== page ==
Evidence

Last post I mentioned I was headed out to an alpaca shearing. Today, I have the sore body and the photographs to prove it.

Alpaca Shearing 2012

We sheared 24 alpacas. Well, I say we sheared, I mean Paul sheared, and I clipped a lot of toe nails.

And all I can say is thank goodness for Juniper Moon Farm and Shepherding camp. I was the only one (who wasn’t a vet student) who wasn’t reluctant to give the trimming a go. I was excited for it! (A couple of others pitched in when I had about had it, and I appreciate that more than I can say.)

Alpaca Shearing 2012
Here’s a photograph of me all hunched over circular looking trimming alpaca toes. I was pretty darn exhausted by this point, but I am now determined to strengthen the muscles in my hands (and other places) so that the next time it’s a piece of cake.

And just for fun, cute pictures of the pacas.

Alpaca Shearing 2012
Naked pacas

Alpaca Shearing 2012
A reluctant cria named Pixi

Alpaca Shearing 2012

All photograph copyright Scott Wickham 2012

Alpaca Shearing

Today, I am dragging out my boots, braiding my hair and heading out into the brushy, rolling hills of North Kansas to help out at an alpaca shearing. I am pretty certain it’s going to be pretty dirty. And while my magic beeswax/lanolin balm nearly cured my farmers market sunburn on my arm, my nose is still pretty red–which means I had better invest in a straw hat.

Calling All Test Knittes

I am in need of 2 to 3 test knitters. I am developing a shawl pattern specifically for my worsted weight merino yarn (pteranondon–it’s a 4-ply.) It’s a large, simple shawl knit on size us 11 needles and uses just under two skeins of my pteranodon worsted yarn.

I hope to have the pattern ready within the next week. The only compensation I can offer is the two skeins of yarn it takes to make the shawl. These two skeins will be in color of test knitter’s choice. And at the end, you get a big, warm shawl that suits you. (I’ll even dye to suit if you don’t see something you like in the shop!)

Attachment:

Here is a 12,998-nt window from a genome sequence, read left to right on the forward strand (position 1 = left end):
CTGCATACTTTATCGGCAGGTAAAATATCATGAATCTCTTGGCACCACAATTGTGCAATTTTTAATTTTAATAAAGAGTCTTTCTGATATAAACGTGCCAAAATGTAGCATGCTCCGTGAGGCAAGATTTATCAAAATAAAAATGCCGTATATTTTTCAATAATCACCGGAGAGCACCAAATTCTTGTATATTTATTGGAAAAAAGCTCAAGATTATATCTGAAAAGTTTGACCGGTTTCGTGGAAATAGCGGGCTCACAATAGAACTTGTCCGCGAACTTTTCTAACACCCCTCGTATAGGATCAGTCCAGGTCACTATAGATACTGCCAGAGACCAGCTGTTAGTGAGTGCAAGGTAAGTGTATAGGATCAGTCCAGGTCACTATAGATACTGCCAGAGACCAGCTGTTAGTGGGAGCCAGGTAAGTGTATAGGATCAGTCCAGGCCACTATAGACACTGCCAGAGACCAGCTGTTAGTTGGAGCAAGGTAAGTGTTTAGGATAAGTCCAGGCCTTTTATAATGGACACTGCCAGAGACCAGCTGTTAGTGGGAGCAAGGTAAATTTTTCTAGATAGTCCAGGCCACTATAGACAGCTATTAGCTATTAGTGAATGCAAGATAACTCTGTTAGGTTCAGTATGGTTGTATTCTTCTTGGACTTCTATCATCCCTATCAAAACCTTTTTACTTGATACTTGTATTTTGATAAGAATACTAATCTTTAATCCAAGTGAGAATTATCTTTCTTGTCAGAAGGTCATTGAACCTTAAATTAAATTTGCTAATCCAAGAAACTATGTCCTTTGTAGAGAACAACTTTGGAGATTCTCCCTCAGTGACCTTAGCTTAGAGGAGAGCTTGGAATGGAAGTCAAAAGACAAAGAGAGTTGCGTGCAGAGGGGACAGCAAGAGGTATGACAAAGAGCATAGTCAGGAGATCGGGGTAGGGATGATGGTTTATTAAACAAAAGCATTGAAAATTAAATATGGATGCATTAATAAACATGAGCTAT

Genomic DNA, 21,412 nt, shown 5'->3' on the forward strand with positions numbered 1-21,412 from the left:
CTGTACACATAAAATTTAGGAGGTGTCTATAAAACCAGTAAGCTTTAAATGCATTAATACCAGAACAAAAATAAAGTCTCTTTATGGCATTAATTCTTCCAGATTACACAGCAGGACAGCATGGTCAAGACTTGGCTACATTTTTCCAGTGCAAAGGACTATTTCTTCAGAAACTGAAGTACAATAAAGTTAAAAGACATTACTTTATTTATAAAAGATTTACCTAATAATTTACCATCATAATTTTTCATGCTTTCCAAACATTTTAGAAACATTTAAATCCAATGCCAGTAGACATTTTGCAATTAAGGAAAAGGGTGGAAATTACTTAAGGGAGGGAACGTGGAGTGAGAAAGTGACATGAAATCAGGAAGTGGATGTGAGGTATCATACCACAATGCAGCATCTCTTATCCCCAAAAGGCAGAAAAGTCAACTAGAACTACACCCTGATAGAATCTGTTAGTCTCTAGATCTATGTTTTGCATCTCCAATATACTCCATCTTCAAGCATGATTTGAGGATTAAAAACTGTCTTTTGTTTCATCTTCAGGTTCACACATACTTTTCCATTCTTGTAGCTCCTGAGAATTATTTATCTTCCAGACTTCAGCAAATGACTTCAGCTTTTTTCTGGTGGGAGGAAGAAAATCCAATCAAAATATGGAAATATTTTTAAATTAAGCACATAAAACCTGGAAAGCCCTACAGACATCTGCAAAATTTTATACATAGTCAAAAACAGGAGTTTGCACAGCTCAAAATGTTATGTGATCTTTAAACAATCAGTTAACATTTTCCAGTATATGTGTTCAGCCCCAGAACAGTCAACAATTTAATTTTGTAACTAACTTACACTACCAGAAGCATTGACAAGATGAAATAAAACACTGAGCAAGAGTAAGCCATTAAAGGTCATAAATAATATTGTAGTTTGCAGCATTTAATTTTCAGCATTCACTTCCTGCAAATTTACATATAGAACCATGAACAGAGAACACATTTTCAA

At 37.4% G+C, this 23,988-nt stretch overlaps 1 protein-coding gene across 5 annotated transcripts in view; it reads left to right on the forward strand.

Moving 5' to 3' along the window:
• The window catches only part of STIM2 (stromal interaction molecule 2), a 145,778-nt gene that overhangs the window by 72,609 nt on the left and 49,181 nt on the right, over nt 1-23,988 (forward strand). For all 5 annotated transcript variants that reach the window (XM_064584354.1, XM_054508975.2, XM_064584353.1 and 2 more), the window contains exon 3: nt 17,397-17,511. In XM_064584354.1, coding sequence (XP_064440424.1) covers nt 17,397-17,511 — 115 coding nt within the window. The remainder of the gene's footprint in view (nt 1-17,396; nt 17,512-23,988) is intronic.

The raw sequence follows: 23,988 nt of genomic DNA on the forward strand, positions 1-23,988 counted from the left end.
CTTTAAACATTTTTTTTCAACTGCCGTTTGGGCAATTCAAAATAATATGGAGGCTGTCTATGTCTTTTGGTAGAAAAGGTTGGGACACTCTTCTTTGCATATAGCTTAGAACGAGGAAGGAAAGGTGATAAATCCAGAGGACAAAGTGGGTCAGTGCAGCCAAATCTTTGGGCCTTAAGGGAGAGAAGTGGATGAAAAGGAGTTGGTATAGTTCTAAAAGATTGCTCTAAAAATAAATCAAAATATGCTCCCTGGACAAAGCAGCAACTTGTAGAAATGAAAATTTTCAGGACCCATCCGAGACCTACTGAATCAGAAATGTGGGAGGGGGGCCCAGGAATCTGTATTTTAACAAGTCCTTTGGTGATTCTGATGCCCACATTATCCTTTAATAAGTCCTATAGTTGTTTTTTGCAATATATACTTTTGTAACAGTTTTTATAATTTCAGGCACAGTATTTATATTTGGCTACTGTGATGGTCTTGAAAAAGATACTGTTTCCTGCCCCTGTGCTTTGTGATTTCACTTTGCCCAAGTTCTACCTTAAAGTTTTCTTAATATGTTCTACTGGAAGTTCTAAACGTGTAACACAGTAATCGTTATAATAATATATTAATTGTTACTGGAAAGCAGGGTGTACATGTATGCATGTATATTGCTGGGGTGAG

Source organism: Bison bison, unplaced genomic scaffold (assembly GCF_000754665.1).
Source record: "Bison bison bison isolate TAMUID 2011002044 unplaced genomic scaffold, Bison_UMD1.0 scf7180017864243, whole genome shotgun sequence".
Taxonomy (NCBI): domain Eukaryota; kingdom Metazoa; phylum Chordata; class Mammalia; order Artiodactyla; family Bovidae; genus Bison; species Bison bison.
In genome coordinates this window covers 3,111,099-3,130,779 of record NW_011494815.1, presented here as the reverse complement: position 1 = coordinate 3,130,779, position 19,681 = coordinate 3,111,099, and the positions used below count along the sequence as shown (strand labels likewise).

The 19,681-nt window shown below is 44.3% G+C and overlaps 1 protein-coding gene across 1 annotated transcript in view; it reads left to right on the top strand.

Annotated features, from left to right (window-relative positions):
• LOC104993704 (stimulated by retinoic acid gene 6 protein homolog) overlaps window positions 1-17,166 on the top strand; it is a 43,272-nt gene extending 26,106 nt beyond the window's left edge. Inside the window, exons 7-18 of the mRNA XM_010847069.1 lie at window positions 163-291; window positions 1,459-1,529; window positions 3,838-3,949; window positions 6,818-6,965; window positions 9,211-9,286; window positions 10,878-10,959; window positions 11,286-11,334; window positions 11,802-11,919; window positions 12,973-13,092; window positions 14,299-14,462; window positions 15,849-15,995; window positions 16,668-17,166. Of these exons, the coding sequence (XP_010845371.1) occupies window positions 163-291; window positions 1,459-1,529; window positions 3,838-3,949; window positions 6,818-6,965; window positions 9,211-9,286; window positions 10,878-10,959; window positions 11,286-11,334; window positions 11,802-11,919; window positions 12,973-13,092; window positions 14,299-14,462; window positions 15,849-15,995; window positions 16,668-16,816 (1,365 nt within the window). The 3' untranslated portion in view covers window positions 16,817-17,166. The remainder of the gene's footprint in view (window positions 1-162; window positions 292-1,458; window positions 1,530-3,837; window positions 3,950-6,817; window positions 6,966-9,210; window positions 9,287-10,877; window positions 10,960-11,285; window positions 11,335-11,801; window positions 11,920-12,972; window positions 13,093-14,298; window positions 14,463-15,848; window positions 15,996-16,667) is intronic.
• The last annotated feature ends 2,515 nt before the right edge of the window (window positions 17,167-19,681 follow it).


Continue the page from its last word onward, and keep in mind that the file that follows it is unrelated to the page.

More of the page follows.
What I need from you:

a link to two projects that show you are experienced with simple lace patterns.
an ability to knit and photograph your pattern within two to three weeks of receiving your yarn. (I promise, it is a quick knit!)

If you are interested, email at marla at tinydinostudios dot com with appropriate links and I will be in touch. The first three qualified applicants that reply will get the job, so don’t hesitate.

Happy knitting!

Bad Day

Some days, it just seems like everything goes wrong. Yesterday was that day. I woke up grumpy. I stubbed my healing broken toe on the metal wheel of my desk chair, pretty much re-breaking it. I dyed a brand new lovely cream shirt pink (accidentally) when a red wash cloth hopped on in to the white laundry basket. Nothing I tried to knit was satisfying or going well, I couldn’t run around with Athrun outside in the gorgeous weather. And when I tried to escape to the coffee shop to finally finish those minutes from that one meeting that took place ages ago, I was almost there (on my bike) when I realized I had forgotten my wallet. I was too demoralized to try again, which means the minutes still aren’t done. (You know, the ones that I had almost finished but which mysteriously got replaced with last month’s minutes . . .)

Today, I am going to try to change that. I will go to spinning group (and take knitting because the toe needs to be UP, not down on a treadle swelling to alarming proportions). I will sneak over to the coffee shop and finish the minutes. I will enjoy a lovely Sunday evening off–possibly with a glass of wine. And Monday I will wake up and be productive and happy again and it will be like Saturday never even happened.

Seedlings at Four Weeks

Athrun and I planted this years seedlings four weeks ago. I know it was a bit early for pretty much everything but the peas, but we’ve been having fun tending them. Since we have very limited space for planting, we only seeded one flat worth of vegetables for the year. We had 100% germination for every variety of plant except peas. Now, I have up to five seedlings when I really only have room one or two plants out of each variety. Some of the seedlings were getting so large that I have already put them in larger pots (I’m looking at you squash and cucumber). They seem to be thriving, I just hope they survive the move from pot to earth box. There is also the secret hope that I can somehow find room all of the seedlings to grown out on the balcony. Of course, then I have to contend with whether I will be able to get out there and water everything.